There’s something very wrong here. By what standard should we define and measure victory? The Gulf War was hardly a picnic. It cost the US four casualties but killed thousands of Iraqis, and smashed up a good deal of infrastructure, and led to sanctions that ravaged Iraqi society. But compare it to the big one: to the first day of the battle of the Somme, or just about any day of Ypres, or the crippling naval blockade on Germany, or the atrocious occupation of Belgium, or the disastrous aftermath and legacy of Leninism, economic dislocation, hypernationalism…by what standard, exactly, do Haig and Lloyd George get commended while Bush and Schwarzkopf are condemned?
Heavy costs and tragic unanticipated consequences came with both causes, the cause of preventing the Kaiserreich from crushing Europe, and the cause of preventing Saddam Hussein swallowing up Kuwait. Whether one or both were worth it comes down to difficult value judgments that political change over time can alter. But as 2014 looms and poses the question of what standards to hold up to these questions, some proportion might be in order.
After Britain fended off Nazi Germany’s assault in 1940 and Washington was persuaded that it was a horse worth backing, the United States acted as an offshore balancer. Styling itself the arsenal of democracy and the guardian of the oceans, it gave material assistance to the British empire, began protecting Atlantic shipping lanes, expanded its defence perimeter, and by throwing its weight into the struggle, helped ensure that Britain could hold on as a vital base and counterweight to the growing Reich. By the time it entered the struggle as a belligerent, it had had time to mobilise, rearm and plan.
For the review of all this and more, I was lucky enough recently to play a minor role in the retelling of the history of America’s world war two on the History Channel. ‘World War Two’ from space combined very cool digital graphics with historians like Richard Overy to produce an unusually worthwhile television event. Its now on Youtube – and here is the episode where yours truly chipped in with a few sentences.
Its just won an Emmy too – for graphic design, so congrats to all the team! That award for aesthetic achievement was won despite the face below.
After Britain fended off Nazi Germany’s assault in 1940 and Washington was persuaded that it was a horse worth backing, the United States acted as an offshore balancer. Styling itself the arsenal of democracy and the guardian of the oceans, it have material assistance to the British empire.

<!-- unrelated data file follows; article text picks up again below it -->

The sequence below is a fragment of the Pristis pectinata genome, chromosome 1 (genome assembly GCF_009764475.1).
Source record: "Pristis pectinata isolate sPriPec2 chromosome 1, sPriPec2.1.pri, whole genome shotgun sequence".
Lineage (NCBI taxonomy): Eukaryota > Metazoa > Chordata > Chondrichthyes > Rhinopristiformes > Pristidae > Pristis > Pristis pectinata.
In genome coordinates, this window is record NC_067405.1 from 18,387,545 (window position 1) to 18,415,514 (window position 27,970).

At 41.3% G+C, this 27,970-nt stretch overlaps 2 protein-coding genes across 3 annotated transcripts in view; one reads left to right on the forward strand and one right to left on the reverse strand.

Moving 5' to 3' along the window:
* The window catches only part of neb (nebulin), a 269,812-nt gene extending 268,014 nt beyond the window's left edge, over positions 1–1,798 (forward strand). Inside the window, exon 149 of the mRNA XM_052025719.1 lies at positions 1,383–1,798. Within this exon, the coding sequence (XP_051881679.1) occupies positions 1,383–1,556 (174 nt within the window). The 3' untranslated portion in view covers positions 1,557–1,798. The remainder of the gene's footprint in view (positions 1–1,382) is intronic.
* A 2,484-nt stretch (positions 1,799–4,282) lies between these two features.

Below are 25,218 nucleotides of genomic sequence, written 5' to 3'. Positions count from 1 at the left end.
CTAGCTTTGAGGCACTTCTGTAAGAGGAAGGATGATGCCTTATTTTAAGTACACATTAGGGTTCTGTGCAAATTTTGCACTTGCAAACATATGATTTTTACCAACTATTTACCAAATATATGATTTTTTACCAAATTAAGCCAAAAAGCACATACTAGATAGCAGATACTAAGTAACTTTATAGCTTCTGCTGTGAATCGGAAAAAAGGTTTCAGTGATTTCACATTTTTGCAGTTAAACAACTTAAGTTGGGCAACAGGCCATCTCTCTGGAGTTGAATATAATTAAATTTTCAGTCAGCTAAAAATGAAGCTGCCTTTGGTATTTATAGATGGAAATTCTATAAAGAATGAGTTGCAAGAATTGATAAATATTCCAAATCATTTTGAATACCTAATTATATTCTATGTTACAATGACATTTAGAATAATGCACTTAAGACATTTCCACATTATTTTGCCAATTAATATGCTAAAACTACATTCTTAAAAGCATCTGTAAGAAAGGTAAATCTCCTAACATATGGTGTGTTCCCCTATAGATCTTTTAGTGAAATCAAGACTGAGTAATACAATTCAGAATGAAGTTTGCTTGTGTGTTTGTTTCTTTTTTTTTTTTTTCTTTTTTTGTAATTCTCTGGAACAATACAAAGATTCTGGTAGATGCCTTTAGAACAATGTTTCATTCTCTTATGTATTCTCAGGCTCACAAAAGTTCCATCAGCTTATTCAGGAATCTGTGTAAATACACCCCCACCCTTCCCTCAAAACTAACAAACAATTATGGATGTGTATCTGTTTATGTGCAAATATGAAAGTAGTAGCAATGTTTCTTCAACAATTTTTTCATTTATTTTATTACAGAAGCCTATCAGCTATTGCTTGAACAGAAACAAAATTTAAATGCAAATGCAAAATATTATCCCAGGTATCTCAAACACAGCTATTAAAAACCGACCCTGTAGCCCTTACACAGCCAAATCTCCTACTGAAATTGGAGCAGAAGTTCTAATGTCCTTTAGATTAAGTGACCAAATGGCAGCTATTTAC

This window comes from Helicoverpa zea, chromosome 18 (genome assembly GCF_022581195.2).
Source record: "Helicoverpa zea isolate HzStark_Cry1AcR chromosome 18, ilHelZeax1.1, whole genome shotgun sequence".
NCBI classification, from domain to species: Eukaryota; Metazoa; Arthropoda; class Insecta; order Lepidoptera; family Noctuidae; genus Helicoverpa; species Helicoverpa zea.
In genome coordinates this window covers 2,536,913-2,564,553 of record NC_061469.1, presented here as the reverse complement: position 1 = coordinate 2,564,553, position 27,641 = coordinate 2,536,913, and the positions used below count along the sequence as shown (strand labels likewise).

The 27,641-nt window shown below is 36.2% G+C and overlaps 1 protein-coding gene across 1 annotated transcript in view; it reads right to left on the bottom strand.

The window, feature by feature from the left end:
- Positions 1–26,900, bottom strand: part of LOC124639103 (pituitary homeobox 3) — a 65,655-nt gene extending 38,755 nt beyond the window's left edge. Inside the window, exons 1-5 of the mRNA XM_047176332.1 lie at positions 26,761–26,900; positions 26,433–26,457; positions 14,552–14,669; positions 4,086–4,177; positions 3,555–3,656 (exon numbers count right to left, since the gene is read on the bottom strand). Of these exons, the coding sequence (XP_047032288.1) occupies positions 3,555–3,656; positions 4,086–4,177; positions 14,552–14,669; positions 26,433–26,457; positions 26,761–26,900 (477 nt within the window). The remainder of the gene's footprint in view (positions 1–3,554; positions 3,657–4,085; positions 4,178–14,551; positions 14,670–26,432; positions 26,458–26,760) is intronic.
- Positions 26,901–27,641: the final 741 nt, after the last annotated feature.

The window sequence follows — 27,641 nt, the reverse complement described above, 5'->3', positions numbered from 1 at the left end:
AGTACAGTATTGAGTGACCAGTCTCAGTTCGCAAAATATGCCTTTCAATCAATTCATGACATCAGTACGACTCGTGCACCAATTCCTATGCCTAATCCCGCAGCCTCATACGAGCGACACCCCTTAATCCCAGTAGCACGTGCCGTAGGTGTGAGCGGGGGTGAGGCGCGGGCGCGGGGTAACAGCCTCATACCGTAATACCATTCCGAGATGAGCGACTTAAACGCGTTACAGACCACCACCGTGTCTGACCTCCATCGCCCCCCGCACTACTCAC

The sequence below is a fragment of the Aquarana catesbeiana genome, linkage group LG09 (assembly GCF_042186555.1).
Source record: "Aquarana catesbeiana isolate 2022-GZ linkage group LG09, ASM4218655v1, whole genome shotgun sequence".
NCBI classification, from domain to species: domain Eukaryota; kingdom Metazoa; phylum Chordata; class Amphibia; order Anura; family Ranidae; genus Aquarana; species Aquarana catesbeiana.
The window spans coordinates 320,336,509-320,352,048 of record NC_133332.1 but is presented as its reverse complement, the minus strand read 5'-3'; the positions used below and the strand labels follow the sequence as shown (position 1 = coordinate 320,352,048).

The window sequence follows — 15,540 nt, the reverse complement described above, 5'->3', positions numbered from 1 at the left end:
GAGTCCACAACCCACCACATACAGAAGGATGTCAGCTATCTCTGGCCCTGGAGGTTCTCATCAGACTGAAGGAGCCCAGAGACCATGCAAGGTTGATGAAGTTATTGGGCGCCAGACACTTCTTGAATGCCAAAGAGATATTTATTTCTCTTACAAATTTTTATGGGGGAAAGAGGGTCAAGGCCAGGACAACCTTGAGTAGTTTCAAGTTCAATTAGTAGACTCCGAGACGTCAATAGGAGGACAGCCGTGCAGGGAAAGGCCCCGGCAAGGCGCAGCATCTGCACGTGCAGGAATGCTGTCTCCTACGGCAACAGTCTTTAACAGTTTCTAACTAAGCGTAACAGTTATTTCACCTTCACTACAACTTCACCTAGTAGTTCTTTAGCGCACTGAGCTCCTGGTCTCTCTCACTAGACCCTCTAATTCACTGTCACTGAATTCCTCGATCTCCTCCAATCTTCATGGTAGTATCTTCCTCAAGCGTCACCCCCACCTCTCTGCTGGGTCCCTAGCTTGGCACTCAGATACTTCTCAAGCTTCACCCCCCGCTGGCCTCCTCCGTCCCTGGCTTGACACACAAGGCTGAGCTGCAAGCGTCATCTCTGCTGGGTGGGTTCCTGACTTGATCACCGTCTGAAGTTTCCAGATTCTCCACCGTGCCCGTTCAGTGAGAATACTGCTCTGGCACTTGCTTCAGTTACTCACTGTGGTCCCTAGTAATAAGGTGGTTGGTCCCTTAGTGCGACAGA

I was lucky enough recently to play a minor role in the retelling of the history of America’s world war two on the History Channel. ‘World War Two’ from space combined very cool digital graphics with historians like Richard Overy to produce an unusually worthwhile television event. Its now on Youtube – and here is the episode where yours truly chipped in with a few sentences. Its just won an Emmy too – for graphic design, so congrats to all the team!
That award for aesthetic achievement was won despite the face below.
It would be unwise to attack Syria. But it would be more unwise to believe that a one-off slap will succeed.
President Obama now seeks Congressional support for an air-strike against the monstrous regime of Assad after it allegedly used poison gas against civilians. The purpose is twofold: it is punitive, to punish the regime for violating a long-standing international norm against the use of chemical weapons. And it is preventative, intended to disrupt the regime’s capability for doing it again.
In brief, this exercise in missile diplomacy strikes me as imprudent.
Firstly, the evidence is not in, not to a satisfactory standard at any rate. The same President that rose to prominence condemning the unilateralism and illegality of Bush’s war in Iraq is now pushing for a resolution in favour of bombing a country in defiance of the UN Security Council vetoes it would get, and weeks before the UN’s own deliberation about what happened is due. Personally I don’t regard UNSC agreements as morally compelling as some commentators seem to , given that it is made up of states that all carry out unilateral war when it suits them. But if war is to be waged – and that is what this is – surely the threshold should be sufficiently high for the evidence to be properly assessed. If it is so painfully clear that Damascus is the culpable party, then the evidence will reveal this. The bad faith and misrepresentation of evidence in building the case for Iraq haunts us still, and that is one reason the House of Commons has rejected Prime Minister Cameron’s plea for support for war against Syria. Now is no time to be cavalier about matters of proof.